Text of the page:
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Fluorescently finding a specific disease marker needle in a biological haystack

In a recent ChemComm Feature Article, researchers from the University of Bath review and highlight advances in the combination of carbohydrates and boronic acids to detect fluorescently disease markers. Anthea Blackburn explains further…

The early detection and monitoring of disease is a somewhat recent advancement in healthcare that offers the significant advantage of being able to treat an illness in its initial stages, rather than once it has already manifested itself in the patient. Such a feat requires, however, the ability to see very specific and characteristic disease markers in situ, not unlike the search for a needle in a haystack.
 
Luckily, with the advent of fluorescence (and other) imaging techniques, methods have been developed whereby, in combination with contrast agents that are able to interact with specific molecules in the body, cell chemistry and function can be observed with high sensitivity, and, more importantly, abnormalities in these processes noticed in real time.
 
The art and ultimate success of this fluorescence imaging comes from the design of the contrast agent employed – the probe should be able to selectively recognise and target the relevant disease marker reversibly and under biological conditions. A number of approaches currently exist that meet these requirements, one of which is the boronic acid recognition motif that is able to act as a molecular receptor for the 1,2- and 1,3-diols commonly expressed in carbohydrates and complex glycoproteins. Tony James and his team from the University of Bath, whose own research focuses on such use of boronic acid receptors in the detection of carbohydrates, have summarised the recent and exciting advances in this particular field of selective biological imaging.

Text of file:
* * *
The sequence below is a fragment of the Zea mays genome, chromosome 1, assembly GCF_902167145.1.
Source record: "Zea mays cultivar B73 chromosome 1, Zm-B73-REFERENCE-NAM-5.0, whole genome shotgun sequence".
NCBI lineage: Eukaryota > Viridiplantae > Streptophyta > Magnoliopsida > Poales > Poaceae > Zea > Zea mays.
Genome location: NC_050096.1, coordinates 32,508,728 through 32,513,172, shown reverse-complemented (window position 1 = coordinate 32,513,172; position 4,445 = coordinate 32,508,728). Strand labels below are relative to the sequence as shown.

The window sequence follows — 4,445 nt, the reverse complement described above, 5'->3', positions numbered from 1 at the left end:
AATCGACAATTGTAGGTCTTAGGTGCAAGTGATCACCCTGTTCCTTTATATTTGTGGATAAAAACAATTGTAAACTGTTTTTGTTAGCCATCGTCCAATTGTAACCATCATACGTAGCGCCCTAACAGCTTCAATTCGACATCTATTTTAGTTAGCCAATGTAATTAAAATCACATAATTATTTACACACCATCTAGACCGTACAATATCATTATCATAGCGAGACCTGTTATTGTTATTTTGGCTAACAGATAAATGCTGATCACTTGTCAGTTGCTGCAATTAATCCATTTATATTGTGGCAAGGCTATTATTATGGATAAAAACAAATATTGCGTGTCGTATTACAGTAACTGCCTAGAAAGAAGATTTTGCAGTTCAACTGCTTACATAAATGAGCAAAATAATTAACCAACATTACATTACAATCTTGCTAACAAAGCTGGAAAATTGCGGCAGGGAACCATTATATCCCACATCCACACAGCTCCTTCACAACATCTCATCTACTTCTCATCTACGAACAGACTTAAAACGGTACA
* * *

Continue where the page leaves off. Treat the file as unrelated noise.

The well-known and strong affinity of boronic acids for carbohydrates offers a convenient means of detecting commonly expressed markers in diseases including some cancers, as well as Alzheimer’s, autoimmune, and heart diseases. As such, the attachment of this relatively simple chemical moiety to fluorescent small molecular, polymeric or benzoxaborale-based probes offers a diagnostic tool that is able to detect, monitor, and aid in the personalised treatment of such significant and life-changing diseases.
 
This Feature Article convincingly highlights the impact that boronic acid-based fluorescence imaging will ultimately have on a range of important clinical and theranostic practices and their successes.
  
Read this hot ChemComm article in full:
X. Sun, W. Zhai, J. S. Fossey and T. D. James
Chem. Commun., 2016, 52, 3456–3469
DOI: 10.1039/C5CC08633G

About the Writer:
Anthea Blackburn is a guest Web Writer for Chemical Communications. Anthea hails from New Zealand, carried out her graduate studies in mechanostereochemistry under the guidance of Prof. Fraser Stoddart in the US, and has recently relocated to live in London. She is a recent addition to the Econic Technologies team, where she is working on the development of new catalysts for the environmentally beneficial preparation of polycarbonates from CO2.
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Hot ChemComm articles for March

Take a look at this selection of recently published referee-recommended articles – all are free to read* until 17 April.

Printed microelectrodes for scalable, high-areal-capacity lithium–sulfur batteries
Craig Milroy and Arumugam Manthiram
DOI: 10.1039/C5CC10503J, Communication

C5CC10503J GA


Lanthanide-based luminescence biolabelling
Mohamadou Sy, Aline Nonat, Niko Hildebrandt and Loïc J. Charbonnière
DOI: 10.1039/C6CC00922K, Feature Article

C6CC00922K GA


Superior anti-CO poisoning capability: Au-decorated PtFe nanocatalysts for high-performance methanol oxidation
Zhao Cai, Zhiyi Lu, Yongmin Bi, Yaping Li, Yun Kuang and Xiaoming Sun
DOI: 10.1039/C5CC10513G, Communication

C5CC10513G GA


Pharmaceutical nanocrystals confined in porous host systems – interfacial effects and amorphous interphases
N. Sonnenberger, N. Anders, Y. Golitsyn, M. Steinhart, D. Enke, K. Saalwächter and M. Beiner
DOI: 10.1039/C6CC00962J, Communication
From themed collection Pharmaceutical Solids

C6CC00962J GA


Rupture force of cell adhesion ligand tethers modulates biological activities of a cell-laden hydrogel
Min Kyung Lee, Jooyeon Park, Xuefeng Wang, Mehdi Roein-Peikar, Eunkyung Ko, Ellen Qin, Jonghwi Lee, Taekjip Ha and Hyunjoon Kong
DOI: 10.1039/C6CC00036C, Communication

C6CC00036C GA


High-symmetry hydrogen-bonded organic frameworks: air separation and crystal-to-crystal structural transformation
Dong-Dong Zhou, Yan-Tong Xu, Rui-Biao Lin, Zong-Wen Mo, Wei-Xiong Zhang and Jie-Peng Zhang
DOI: 10.1039/C6CC00366D, Communication

C6CC00366D GA

*Access is free through a registered RSC account